Friday, February 20, 2009

Regulation quickly creates more risk

rather than mitigating it:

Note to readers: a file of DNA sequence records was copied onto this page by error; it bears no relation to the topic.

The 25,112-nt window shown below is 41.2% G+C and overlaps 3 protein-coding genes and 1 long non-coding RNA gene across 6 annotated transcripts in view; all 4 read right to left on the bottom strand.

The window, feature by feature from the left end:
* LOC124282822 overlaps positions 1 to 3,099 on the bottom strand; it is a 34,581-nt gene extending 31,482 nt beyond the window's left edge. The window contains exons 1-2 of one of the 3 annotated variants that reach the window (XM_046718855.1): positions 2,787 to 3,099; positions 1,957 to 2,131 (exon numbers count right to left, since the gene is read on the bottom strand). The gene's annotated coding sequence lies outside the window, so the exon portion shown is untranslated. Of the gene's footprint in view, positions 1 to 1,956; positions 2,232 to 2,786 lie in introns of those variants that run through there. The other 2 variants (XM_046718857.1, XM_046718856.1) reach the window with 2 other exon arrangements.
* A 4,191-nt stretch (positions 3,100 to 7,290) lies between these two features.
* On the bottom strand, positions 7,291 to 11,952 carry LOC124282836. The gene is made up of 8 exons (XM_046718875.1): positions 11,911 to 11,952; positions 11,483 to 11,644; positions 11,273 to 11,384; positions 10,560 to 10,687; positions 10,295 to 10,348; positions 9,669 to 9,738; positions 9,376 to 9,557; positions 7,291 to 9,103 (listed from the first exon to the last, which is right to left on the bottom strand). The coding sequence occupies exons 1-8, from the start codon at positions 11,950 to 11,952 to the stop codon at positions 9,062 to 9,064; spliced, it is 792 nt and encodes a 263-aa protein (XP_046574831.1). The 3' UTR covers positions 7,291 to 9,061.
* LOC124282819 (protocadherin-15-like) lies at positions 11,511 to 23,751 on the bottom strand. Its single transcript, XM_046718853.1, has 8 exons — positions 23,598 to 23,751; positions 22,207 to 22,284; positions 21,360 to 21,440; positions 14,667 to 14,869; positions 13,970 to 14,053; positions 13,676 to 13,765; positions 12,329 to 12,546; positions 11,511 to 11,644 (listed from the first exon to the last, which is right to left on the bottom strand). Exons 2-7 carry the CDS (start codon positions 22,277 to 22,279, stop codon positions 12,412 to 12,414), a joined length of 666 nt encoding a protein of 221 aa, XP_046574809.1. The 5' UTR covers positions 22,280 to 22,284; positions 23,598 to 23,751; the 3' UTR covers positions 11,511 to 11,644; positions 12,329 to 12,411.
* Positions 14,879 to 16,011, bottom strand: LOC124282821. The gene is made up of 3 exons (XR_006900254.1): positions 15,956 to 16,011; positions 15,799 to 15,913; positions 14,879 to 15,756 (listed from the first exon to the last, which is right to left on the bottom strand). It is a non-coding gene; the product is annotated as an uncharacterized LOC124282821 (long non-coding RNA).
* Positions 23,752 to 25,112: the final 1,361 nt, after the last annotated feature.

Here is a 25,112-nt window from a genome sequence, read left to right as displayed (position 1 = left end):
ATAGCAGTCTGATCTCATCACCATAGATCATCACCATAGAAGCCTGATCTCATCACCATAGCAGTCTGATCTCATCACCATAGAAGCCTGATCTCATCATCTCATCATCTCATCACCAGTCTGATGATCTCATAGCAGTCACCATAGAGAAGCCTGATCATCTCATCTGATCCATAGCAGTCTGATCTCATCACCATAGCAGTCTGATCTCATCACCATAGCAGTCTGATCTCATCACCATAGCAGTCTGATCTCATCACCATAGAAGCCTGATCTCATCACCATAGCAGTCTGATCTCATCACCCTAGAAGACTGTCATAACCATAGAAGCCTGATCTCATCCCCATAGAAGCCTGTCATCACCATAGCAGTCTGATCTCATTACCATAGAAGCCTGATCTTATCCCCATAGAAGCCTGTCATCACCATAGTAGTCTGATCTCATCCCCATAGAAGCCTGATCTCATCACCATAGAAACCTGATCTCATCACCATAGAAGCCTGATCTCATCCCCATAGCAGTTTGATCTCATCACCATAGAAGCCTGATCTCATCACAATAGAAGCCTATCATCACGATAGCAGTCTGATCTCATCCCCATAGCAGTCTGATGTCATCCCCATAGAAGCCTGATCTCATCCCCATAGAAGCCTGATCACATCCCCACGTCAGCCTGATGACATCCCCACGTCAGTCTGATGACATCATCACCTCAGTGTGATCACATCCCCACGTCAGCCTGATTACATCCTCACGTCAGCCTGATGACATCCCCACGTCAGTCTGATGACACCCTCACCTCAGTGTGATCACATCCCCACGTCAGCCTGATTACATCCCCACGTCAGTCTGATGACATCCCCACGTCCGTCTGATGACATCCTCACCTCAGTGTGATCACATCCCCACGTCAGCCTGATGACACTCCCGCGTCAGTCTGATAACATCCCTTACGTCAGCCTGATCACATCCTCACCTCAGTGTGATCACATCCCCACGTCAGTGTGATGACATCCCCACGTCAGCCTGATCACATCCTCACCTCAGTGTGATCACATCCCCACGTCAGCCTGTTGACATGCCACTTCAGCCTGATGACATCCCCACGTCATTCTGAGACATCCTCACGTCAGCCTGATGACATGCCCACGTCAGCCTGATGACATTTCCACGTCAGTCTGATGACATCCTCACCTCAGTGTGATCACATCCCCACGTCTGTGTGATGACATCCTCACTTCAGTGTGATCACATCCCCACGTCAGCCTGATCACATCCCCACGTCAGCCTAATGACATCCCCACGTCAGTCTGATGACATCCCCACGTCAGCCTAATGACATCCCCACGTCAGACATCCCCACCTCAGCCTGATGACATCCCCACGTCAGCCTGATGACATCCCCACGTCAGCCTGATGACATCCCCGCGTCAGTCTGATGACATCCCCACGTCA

Professor Paul Light calculated that there are now as many as thirty-two layers of federal officials between the person doing the job and the person on top. (The rule of thumb for well-run companies, by contrast, is five layers.) Laws designed to prevent corruption have the effect of thickening the cover of bureaucracy in which corruption can thrive. . . The problem is in the premise--that law should tell people how to do things. Making detailed laws is like pointing a car in one direction and leaving the passengers in it without the power to turn the wheel when they hit a curve. Sooner or later the car drives off a cliff.

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